In this morning's penultimate Bubblegum 'n' Fluff event for P6 children held in Trinity Church in Hamilton, I witnessed the transforming power of an encounter with Jesus. It is often (usually?) in surprising ways that we witness God at work, and today was no exception. (There's more...)
As I have mentioned in previous posts, as we pull the fluff from around the bubblegum to reveal what's underneath, and explore the reason why we celebrate Christmas we have three stories about Jesus and how he transformed the lives of many of those he met.
Steve Younger expertly tells the stories of Peter, Zacchaeus and Jairus' daughter. The transformation I witnessed today while Steve was sharing was with a group of boys (they are all around ten years old) I was sitting next to at the front. They were the rowdy boys of the class, the jokers, and obviously led by one particular character.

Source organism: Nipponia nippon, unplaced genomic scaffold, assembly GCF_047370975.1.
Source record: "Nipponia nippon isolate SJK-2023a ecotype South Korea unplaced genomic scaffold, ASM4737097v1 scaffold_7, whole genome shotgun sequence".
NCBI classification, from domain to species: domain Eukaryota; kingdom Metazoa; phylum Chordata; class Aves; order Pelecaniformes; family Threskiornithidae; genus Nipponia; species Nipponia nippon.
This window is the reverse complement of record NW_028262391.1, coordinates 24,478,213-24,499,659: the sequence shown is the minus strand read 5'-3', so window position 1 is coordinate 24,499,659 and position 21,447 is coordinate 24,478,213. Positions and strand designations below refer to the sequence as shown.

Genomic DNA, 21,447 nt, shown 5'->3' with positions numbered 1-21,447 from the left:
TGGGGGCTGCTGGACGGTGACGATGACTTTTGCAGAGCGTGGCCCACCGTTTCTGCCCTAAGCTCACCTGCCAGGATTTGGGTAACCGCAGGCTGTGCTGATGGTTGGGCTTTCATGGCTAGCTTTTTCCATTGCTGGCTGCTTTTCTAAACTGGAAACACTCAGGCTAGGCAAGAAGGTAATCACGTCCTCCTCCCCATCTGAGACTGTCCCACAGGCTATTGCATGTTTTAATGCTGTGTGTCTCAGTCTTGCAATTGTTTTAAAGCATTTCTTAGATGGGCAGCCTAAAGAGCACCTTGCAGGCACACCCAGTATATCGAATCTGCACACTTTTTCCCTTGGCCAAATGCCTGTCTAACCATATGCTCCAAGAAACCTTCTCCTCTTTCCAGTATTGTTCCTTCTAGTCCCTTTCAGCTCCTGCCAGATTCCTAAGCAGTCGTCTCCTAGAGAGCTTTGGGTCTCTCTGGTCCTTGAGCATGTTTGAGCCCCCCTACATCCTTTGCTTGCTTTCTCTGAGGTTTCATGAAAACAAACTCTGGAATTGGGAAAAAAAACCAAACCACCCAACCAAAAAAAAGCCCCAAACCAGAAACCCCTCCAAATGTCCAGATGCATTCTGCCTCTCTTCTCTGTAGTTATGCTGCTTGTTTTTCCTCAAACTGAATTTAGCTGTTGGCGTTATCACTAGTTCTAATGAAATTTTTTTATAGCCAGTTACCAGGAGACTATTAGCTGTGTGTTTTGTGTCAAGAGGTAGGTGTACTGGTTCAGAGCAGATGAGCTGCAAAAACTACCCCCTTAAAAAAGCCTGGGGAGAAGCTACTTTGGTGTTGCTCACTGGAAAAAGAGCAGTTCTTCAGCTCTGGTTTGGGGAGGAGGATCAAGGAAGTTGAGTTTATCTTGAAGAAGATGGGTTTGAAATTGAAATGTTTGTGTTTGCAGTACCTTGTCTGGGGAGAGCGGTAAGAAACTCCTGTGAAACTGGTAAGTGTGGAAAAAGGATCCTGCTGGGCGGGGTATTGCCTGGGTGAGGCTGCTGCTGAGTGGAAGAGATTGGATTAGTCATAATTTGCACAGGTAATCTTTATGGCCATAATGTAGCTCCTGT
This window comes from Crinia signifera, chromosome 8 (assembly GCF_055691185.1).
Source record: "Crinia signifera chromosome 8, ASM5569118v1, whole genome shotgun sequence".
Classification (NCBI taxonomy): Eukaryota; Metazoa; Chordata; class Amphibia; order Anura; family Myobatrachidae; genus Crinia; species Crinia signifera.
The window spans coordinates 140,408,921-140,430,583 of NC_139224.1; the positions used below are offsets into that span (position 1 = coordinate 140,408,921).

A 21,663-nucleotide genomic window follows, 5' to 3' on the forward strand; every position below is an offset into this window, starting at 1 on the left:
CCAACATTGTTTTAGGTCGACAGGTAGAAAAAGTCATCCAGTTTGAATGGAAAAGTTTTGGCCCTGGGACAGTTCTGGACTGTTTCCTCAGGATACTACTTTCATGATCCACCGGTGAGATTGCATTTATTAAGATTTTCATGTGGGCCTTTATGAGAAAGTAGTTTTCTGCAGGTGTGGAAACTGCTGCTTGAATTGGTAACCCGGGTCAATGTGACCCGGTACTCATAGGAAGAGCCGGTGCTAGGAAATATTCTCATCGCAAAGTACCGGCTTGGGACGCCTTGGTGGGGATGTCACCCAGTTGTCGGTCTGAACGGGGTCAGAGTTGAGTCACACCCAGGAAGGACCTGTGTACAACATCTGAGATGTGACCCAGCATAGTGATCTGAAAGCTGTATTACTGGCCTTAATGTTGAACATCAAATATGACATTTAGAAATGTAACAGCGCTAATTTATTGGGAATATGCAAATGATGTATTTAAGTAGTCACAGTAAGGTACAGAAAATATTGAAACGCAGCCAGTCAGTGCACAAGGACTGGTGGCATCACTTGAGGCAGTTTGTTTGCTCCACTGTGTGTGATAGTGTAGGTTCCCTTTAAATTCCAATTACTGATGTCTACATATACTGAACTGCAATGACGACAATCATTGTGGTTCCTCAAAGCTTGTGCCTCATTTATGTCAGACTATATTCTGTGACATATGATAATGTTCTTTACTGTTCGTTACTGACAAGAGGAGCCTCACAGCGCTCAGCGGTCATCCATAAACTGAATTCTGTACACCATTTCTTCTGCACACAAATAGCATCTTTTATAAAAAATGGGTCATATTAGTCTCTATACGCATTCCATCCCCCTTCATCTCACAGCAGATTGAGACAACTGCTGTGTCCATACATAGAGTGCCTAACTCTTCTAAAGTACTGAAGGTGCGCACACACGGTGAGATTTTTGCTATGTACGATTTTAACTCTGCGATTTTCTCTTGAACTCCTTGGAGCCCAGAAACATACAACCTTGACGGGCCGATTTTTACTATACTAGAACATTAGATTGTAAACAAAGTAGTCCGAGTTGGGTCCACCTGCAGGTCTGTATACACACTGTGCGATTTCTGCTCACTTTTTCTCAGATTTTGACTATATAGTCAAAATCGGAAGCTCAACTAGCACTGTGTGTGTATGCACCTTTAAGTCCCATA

As Steve began the story of Peter, bigging him up as the loud mouth, the one who was always in the middle of any fight, the one who would push his way through any crowd, the other boys in the wee group near me kept looking at their ring-leader, and joking with each other about how he matched this Peter, and the boy in question had a beaming smile on his face as he joked with his friends.
I was fascinated to see how the dynamics would change as Steve swung the story around to Peter's bluster and how underneath it all he was weak, scared and intimidated, running away from Jesus despite all his promises. Sure enough, as the story developed, and as the boys realised that Peter was actually just as vulnerable as everyone else, perhaps even more so, their banter stopped, the followers were rapt with attention to Steve, and their ring-leader was left initially looking between Steve and the floor, before also being captured in the moment as we witnessed Peter being transformed by Jesus.
It was a wonderful moment.
Of course, twenty minutes later, the gang of boys were all joking away again, but in those minutes exploring how Jesus can make a difference I truly felt they got it, they understood, they realised there could be a different way. We sow the seeds.